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Hi everyone! May I have a question?

After the word "total" as adjective, we use plural or single noun? For example, if I write these three sentences, which is correct?

1. There are 20% out of the total students choosing science field.

2. There are 20% out of the total student choosing science field.

3. 7% out of the total profit is distributed to shippers.

 

Last edited by Moon Le
Original Post
@Moon Le posted:

 

1. There are 20% out of the total students choosing science field.

2. There are 20% out of the total student choosing science field.

3. 7% out of the total profit is distributed to shippers.

Hi, Moon Le,

We generally use "of," not "out of," with percentages. By the way, your question about the singular or plural form should be related to the statement of percentages, not to the presence of the adjective "total." Notice you can eliminate "total" and your doubt remains:

1'. There are 20% of the students choosing science.

2'. There are 20% of the student choosing science.

3'. 7% of the profit is distributed to shippers.

(2') is incorrect. You need the plural "students."

If you make an Advanced Search on GE including the words percentage singular plural you will find many interesting posts on the topic. Basically, if the noun is plural, the percentage takes a plural verb if it quantifies the noun (and singular if the percentage is the main noun), and if the noun is singular, the percentage takes a singular verb.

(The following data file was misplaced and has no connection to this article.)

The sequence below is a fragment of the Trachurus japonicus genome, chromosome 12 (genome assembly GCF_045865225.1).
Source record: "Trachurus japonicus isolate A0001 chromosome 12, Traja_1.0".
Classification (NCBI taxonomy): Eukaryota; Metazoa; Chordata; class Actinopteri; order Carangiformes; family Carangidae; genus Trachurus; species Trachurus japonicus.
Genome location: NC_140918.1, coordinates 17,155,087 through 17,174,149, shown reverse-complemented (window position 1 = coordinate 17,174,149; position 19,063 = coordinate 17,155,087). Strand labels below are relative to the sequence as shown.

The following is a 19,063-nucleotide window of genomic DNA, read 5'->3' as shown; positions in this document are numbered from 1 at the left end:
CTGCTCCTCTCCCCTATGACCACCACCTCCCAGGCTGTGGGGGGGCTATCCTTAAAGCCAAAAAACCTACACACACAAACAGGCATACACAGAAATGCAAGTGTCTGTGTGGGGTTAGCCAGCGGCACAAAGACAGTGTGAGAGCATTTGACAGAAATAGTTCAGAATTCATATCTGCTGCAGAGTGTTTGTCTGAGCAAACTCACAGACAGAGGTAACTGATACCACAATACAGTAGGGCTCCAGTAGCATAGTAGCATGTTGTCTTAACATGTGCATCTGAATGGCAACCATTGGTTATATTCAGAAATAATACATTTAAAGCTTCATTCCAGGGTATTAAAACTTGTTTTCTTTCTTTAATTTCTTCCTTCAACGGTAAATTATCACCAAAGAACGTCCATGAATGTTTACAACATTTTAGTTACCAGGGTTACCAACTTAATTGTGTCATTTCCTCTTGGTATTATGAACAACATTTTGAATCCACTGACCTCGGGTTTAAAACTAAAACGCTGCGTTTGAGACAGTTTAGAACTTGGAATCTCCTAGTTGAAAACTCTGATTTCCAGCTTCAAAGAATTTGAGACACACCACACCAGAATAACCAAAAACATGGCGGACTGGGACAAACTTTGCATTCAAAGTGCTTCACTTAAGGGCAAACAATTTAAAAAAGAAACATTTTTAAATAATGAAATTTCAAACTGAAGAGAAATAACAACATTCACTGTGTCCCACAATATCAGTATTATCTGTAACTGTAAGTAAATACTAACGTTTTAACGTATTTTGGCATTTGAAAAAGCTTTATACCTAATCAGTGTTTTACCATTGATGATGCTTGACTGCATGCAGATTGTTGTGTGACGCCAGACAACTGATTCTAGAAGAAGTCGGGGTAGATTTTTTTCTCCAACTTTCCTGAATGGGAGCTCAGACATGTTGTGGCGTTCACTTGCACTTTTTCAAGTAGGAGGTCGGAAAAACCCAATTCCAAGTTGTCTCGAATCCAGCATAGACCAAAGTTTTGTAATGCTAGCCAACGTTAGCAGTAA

In this old posting you can read:

Percent can take a singular or plural verb, depending on how the quantity being described is viewed. Very often what determines the form of the verb is the noun nearest to it. Thus one might say Eighty percent of the legislators are going to vote against the bill or Eighty percent of the legislature is set to vote the bill down. In the second sentence the group of legislators is considered as a body, not as individuals (from the American Heritage Dictionary)

[A percentage] can be used in an expression of quantity, in which case the verb agrees with the noun head:

A certain percentage of STUDENTS DO not attend graduation ceremonies.

It can be used as a noun:

The PERCENTAGE of students who don't attend graduation ceremonies IS small.

The same is true of "number" -- it can be part of an expression of quantity (a quantifier, like "a lot of" or "some") or a noun used as the subject of a sentence.

e.g., A number of students are here. The number of students who are here is twelve.

Betty Azar

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